Dike O. Ukuku has 27 years of professional experience in food technology, food chemistry and food microbiology in Universities, industry and Government. He has authored more than 70 publications in different scientific journals including 9 proceeding papers, 8 invited book chapters, and 1 text book. He has made over 100 international and national presentations. He is a fellow of the japan society for the promotion of science (JSPS-Fellow) and also a king-chavez-parks future faculty fellow, a member of the science advisory board. He is an editor of three scientific journals and also is on the editorial board membership of applied and environmental microbiology, Journal of Food Science, Journal of Food Protection, International Journal of Food Microbiology, Hortscience, Journal of Food Technology and Processing including Food Technology as an in depth subject matter expert for manuscripts submitted to the journals.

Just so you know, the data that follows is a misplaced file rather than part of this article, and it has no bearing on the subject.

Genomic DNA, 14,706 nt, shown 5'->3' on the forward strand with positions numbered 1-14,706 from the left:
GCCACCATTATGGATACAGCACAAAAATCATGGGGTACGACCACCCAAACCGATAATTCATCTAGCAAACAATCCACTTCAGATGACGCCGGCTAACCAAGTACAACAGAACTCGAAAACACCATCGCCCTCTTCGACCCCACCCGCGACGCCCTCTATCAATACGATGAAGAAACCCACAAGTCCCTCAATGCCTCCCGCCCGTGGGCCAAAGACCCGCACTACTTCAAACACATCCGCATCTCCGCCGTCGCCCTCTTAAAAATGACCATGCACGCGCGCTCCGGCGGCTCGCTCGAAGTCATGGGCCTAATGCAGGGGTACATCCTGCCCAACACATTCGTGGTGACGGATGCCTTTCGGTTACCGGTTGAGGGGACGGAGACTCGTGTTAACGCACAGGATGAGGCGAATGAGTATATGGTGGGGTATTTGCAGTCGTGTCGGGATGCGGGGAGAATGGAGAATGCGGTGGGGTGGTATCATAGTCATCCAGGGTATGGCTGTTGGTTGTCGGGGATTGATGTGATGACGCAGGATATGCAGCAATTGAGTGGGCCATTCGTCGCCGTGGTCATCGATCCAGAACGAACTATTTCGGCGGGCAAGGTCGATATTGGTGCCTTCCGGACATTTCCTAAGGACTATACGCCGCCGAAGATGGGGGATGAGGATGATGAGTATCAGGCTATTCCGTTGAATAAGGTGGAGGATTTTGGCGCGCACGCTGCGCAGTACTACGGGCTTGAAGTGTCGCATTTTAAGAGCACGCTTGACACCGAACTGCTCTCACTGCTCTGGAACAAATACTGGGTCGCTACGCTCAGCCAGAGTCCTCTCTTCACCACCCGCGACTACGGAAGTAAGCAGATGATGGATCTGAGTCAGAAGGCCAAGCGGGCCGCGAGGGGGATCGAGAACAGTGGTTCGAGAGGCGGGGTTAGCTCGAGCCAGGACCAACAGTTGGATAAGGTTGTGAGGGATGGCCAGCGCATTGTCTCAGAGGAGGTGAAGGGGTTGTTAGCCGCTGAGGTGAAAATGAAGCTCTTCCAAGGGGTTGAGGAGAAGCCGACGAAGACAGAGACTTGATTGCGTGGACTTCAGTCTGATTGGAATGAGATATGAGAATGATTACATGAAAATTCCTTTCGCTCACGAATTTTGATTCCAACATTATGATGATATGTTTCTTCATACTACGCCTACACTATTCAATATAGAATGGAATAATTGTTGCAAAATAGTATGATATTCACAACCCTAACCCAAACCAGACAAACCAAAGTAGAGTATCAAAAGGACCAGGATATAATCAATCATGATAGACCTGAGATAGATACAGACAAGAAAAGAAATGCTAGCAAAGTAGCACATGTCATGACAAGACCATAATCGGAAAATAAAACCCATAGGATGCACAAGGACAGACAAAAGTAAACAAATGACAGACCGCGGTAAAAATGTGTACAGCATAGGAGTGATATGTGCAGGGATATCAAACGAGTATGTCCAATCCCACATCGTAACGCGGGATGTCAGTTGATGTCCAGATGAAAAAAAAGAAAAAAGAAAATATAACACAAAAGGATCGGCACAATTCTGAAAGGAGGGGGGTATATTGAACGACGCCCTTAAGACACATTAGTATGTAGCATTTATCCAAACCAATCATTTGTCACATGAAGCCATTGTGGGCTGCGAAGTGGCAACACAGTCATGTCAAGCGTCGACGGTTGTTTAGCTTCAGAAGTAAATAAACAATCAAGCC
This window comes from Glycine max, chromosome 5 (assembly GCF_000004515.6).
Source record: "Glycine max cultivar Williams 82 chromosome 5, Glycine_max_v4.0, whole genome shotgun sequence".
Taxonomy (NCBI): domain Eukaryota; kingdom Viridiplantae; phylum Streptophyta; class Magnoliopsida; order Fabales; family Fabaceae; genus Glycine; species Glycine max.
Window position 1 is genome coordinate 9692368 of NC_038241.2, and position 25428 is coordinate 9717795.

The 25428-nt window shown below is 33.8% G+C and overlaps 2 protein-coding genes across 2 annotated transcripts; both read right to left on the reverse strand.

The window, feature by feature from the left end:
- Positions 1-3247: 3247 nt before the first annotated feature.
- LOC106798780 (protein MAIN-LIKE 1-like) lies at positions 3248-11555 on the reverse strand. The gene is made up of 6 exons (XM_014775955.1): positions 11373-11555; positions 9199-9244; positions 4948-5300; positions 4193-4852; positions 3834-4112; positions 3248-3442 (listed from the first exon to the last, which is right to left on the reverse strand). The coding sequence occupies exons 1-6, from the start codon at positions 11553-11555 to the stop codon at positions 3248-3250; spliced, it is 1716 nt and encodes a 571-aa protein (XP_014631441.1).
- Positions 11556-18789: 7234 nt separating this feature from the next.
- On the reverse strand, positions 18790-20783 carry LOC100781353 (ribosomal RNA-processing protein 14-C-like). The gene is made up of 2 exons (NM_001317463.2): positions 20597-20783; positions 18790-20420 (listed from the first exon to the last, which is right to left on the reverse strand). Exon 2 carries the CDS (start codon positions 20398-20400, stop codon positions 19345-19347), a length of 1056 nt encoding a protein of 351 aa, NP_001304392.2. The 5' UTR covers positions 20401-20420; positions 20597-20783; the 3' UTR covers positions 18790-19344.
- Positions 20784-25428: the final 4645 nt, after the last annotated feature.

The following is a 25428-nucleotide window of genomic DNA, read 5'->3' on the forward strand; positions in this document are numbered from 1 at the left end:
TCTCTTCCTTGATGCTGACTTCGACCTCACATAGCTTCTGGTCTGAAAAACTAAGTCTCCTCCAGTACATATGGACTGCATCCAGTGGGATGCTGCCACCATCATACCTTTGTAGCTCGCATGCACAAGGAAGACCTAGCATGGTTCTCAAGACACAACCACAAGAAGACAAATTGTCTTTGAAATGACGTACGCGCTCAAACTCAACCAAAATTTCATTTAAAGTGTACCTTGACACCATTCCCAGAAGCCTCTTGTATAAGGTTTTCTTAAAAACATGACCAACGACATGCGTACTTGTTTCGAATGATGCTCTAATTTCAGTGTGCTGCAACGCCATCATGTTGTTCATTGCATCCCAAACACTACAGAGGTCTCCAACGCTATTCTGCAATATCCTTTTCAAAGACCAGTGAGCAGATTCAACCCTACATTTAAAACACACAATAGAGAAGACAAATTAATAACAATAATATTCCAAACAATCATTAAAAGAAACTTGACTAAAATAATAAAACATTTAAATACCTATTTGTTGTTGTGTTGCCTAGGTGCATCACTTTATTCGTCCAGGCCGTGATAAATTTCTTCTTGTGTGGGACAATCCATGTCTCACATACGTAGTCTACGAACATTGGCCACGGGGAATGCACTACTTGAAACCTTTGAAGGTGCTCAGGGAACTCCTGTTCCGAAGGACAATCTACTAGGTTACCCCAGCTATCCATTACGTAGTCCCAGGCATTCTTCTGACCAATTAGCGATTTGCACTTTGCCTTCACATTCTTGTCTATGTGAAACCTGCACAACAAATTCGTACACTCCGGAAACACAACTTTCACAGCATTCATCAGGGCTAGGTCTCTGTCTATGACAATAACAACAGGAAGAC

The ability of pathogenic bacteria to adhere to surfaces of fruits and vegetables continues to be a potential food safety problem for the produce industry and consumers alike. Presence of human bacterial pathogens in fresh produce and outbreaks of diseases has led to costly recalls. Fruits and vegetables are frequently in contact with soil, insects, animals, and humans during growing, harvesting, and in the processing plant. In this study, the bacterial cell surface charge in relation to attachment on melon surfaces and decontamination with hot water and sanitizers was investigated. Cell surface charge of individual strains of Listeria monocytogenes serovars, E. coli and E. coli O157:H7 and Salmonella spp. were estimated and attachment to melon surfaces was initiated. Contaminated melons were subjected to water and hot water treatment including washing in 200 ppm chlorine and hydrogen peroxide at 3% for 5 min. The initial bacterial attachment was highest for individual strains of E. coli and lowest for L. monocytogenes. Following decontamination treatment, Salmonella exhibited stronger attachment than E. coli and L. monocytogenes. When mixed genera cocktails were used the relative degree of attachment of the three genera was altered. A linear correlation between bacterial cell surface hydrophobicity (r2 = 0.767), negative charge (r2 = 0.738), and positive charge (r2 = 0.724) and their strength of attachment to melon surfaces was observed.

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